In December, evidence of the increasing difficulties of small charities and other community groups to raise funds for their work, prompted the Rotary Club and the Trustees of The James Beattie Charitable Trust to come together to address the problem. Not only had Covid 19 restrictions severely inhibited fund-raising, but the impact of the pandemic on employment and social contact had created even greater needs to be addressed.
Against this back drop, the Club and the Trustees announced in January the establishment of a £10,000 fund from which grants of up to £750 would be made in order to provide financial help for local groups to help sustain the work which has assumed such a vital place in community life in the city.
Details of the scheme were distributed to voluntary, community and social enterprise groups, working across the city bring help to people of all ages and with diverse needs. Applications were lodged over a period of six weeks ending on 10th March, from a total twenty eight organisations.
Club President Brian Bailey takes up the story “When we launched the Scheme we had no idea what the response might be. In the event the range of applications covered Food Banks and meal services, schemes to engage and occupy young people, projects providing support to combat disability, groups targeted at the special needs of women, and others supporting the community at large.
We certainly did not anticipate so many applications, totalling almost twice the sum which was available. In consequence we found ourselves faced with an evaluation process far greater than we were prepared for. This was not only daunting, but also humbling in its exposure of the extent of the need to be addressed, and heartening to be given an insight in to what is being done, every day, by so many people, to fill those needs.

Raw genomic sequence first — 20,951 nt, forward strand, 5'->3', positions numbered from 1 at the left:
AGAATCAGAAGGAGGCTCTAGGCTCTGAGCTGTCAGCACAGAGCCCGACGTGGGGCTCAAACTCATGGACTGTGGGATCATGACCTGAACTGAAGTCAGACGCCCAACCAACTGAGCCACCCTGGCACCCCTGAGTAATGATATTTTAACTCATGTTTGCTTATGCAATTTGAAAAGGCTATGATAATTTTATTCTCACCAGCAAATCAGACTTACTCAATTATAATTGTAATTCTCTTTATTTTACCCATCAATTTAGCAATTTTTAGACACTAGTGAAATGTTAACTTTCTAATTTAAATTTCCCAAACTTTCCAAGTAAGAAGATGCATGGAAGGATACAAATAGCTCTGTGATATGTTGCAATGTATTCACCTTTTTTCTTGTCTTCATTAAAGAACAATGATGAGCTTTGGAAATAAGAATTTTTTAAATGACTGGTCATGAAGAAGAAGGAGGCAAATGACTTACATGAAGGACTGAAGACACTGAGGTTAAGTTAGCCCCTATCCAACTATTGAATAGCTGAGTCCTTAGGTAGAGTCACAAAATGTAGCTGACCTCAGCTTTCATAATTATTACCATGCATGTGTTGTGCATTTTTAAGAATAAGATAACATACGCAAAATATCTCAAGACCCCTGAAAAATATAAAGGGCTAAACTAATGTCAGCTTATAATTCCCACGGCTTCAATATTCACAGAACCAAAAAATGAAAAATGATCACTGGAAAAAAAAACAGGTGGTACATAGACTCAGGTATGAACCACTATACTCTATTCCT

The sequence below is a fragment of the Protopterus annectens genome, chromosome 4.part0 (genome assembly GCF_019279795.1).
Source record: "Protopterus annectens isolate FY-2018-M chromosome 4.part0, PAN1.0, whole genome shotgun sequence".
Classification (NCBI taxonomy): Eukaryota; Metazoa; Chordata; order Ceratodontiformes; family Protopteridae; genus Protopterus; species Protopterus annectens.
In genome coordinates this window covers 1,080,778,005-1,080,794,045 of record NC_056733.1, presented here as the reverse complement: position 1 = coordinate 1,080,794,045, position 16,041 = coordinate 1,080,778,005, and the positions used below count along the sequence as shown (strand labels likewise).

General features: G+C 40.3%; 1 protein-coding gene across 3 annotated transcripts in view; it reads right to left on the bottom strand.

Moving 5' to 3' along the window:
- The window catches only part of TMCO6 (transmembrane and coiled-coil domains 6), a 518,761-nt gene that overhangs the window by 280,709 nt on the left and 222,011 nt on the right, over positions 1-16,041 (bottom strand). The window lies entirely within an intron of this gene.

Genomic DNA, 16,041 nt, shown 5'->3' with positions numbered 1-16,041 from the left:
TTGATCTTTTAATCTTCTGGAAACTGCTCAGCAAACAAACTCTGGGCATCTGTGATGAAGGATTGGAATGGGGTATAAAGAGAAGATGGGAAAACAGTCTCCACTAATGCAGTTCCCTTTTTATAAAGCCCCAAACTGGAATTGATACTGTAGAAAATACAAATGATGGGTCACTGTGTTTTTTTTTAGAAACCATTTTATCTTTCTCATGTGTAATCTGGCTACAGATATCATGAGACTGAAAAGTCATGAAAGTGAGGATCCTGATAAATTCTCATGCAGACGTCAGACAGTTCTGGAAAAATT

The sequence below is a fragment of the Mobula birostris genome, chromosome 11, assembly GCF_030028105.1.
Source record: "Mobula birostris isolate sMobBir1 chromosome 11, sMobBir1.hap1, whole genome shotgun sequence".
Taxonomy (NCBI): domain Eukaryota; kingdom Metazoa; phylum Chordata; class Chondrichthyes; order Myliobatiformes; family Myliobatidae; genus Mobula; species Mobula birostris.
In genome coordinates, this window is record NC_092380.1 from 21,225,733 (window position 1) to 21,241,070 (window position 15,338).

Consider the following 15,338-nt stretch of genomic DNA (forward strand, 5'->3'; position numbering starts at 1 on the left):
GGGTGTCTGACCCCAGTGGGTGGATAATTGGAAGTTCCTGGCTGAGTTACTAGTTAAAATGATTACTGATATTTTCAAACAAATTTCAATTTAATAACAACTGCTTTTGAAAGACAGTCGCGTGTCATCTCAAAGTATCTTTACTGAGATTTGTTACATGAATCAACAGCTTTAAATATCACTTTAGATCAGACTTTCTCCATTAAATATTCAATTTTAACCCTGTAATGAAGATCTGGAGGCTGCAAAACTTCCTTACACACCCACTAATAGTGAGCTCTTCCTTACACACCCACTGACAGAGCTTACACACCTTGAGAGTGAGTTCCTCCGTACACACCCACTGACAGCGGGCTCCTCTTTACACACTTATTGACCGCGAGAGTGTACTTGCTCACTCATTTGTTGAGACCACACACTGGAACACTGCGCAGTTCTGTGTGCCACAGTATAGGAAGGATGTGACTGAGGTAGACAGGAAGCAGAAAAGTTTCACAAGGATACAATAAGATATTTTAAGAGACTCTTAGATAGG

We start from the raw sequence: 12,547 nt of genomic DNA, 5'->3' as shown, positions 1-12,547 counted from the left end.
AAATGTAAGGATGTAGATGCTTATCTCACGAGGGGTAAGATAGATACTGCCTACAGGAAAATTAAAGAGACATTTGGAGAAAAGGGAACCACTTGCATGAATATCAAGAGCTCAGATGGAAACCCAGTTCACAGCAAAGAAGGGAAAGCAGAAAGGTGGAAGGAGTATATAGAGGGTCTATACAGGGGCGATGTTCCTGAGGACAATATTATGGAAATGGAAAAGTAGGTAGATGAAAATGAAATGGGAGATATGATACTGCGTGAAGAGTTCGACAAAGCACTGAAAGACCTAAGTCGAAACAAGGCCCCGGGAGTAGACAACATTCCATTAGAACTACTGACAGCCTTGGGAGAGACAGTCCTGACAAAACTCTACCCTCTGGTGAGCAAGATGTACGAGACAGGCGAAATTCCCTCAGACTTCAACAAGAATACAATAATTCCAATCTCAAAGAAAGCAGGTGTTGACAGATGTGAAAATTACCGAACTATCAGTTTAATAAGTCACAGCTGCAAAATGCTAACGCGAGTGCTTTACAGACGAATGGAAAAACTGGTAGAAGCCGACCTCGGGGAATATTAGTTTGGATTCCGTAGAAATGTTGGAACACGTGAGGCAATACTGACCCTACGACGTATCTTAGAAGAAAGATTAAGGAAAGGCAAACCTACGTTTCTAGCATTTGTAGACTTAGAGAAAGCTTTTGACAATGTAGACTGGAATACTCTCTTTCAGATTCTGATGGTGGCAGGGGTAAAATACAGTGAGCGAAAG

Inevitably, the response to scheme has meant that some applications have been unsuccessful, while others have had to be scaled back. In all grants totalling £11,261 have been made to 18 organisations”
The following gives an insight into just two of the award-winning schemes.
Goldthorn Hill Pumping Station Allotment Society is a Community Group which has been given two years by the City Council to reclaim land for use as a community allotment.
If the group achieve their goal, then the Council has given a commitment to grant a 25 year lease.
After being closed for more than 20 years, the land had become overgrown and a site for fly tipping. The project is helping rehabilitate some members who have some form of illness or disability, while also benefiting families and the wider community.
The Society has been awarded a grant of £500 to be used to hire equipment to help clear the site.
Friends of Di’s Kitchen is a Community Group which prepares and delivers a nutritious three course meal every Thursday to those in need, within the City. Emergency food parcels are also provided and fresh produce receive d from a major supermarket is shared out.
Currently just over 400 people benefit each week from the service, including 63 families with 155 children.
With careful choice of food and shopping and the donated produce, each meal can be prepared at a cost of 75-90 pence
A grant of £750 will help sustain this important community service.